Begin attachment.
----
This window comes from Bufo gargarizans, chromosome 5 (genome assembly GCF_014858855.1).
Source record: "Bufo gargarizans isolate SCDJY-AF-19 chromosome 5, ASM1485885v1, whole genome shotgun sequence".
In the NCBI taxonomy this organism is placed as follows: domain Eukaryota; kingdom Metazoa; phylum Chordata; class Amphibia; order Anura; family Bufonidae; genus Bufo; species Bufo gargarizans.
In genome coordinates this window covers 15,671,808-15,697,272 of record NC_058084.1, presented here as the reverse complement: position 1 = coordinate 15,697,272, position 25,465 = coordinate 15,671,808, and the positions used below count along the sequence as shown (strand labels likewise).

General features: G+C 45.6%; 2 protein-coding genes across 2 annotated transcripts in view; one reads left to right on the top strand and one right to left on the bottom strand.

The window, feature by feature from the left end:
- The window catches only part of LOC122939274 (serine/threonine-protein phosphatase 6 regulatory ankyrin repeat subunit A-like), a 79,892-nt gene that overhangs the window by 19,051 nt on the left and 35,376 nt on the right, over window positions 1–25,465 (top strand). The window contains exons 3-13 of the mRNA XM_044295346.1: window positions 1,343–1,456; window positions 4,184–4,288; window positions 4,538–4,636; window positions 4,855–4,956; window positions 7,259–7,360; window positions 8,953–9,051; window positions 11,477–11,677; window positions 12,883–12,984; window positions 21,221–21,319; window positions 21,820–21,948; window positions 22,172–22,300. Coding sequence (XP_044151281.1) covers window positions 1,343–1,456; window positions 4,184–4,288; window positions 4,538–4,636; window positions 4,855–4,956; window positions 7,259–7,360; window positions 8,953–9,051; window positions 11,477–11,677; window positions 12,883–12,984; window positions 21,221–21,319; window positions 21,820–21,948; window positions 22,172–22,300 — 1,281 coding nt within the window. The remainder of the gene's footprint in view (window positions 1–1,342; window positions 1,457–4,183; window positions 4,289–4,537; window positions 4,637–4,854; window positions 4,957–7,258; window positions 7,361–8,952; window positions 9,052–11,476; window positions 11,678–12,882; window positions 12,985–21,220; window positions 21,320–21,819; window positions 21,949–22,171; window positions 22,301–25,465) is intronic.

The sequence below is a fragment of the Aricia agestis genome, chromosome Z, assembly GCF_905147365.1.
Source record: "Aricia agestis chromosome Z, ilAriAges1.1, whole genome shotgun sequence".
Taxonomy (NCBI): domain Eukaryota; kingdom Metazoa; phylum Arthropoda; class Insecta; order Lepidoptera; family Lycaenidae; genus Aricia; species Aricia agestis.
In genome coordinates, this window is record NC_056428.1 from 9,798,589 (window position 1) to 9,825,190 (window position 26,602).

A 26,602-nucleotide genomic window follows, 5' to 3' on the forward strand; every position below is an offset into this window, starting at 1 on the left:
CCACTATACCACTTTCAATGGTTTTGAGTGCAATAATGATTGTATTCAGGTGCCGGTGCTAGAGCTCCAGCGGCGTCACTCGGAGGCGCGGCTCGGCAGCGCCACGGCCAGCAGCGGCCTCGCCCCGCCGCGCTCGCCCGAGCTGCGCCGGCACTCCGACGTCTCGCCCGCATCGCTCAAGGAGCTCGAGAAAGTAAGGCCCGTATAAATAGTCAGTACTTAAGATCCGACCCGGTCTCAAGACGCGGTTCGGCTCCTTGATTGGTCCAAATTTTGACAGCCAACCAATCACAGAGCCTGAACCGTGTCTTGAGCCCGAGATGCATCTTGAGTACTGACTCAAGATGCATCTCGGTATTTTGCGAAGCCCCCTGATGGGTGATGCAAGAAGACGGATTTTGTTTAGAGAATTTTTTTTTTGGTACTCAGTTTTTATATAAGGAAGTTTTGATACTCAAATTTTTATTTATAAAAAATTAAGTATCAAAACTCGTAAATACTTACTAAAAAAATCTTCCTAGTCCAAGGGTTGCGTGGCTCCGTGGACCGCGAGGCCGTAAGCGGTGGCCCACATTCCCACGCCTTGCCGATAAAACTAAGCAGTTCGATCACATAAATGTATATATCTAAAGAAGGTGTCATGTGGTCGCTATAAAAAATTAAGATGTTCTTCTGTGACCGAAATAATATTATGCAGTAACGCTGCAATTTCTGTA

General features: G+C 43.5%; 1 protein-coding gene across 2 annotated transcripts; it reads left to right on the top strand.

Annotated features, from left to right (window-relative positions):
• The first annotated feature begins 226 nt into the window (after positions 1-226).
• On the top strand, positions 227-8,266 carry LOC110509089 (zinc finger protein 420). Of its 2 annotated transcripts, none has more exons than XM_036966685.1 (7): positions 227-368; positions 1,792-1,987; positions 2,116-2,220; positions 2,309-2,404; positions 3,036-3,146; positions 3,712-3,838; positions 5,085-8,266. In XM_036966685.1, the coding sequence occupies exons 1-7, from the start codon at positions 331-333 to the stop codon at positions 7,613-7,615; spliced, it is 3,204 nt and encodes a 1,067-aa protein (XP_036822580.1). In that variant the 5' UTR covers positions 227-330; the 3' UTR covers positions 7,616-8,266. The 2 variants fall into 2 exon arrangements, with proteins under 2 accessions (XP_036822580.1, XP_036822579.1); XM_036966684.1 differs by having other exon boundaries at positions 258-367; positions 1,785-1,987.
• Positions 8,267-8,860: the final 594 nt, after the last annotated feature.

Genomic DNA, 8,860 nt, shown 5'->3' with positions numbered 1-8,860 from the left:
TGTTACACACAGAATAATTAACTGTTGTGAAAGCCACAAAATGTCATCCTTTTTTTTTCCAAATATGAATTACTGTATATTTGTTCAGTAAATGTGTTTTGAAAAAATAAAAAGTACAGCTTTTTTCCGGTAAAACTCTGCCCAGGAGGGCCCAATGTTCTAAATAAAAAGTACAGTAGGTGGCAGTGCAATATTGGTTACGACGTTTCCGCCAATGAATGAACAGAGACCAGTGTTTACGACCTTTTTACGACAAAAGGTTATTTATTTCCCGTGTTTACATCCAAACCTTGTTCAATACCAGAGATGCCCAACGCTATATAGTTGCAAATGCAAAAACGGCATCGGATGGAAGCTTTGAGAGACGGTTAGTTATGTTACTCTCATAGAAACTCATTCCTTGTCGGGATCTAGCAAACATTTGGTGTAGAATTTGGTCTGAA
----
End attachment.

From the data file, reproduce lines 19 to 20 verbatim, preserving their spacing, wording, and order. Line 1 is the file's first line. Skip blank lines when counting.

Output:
Genomic DNA, 8,860 nt, shown 5'->3' with positions numbered 1-8,860 from the left:
TGTTACACACAGAATAATTAACTGTTGTGAAAGCCACAAAATGTCATCCTTTTTTTTTCCAAATATGAATTACTGTATATTTGTTCAGTAAATGTGTTTTGAAAAAATAAAAAGTACAGCTTTTTTCCGGTAAAACTCTGCCCAGGAGGGCCCAATGTTCTAAATAAAAAGTACAGTAGGTGGCAGTGCAATATTGGTTACGACGTTTCCGCCAATGAATGAACAGAGACCAGTGTTTACGACCTTTTTACGACAAAAGGTTATTTATTTCCCGTGTTTACATCCAAACCTTGTTCAATACCAGAGATGCCCAACGCTATATAGTTGCAAATGCAAAAACGGCATCGGATGGAAGCTTTGAGAGACGGTTAGTTATGTTACTCTCATAGAAACTCATTCCTTGTCGGGATCTAGCAAACATTTGGTGTAGAATTTGGTCTGAA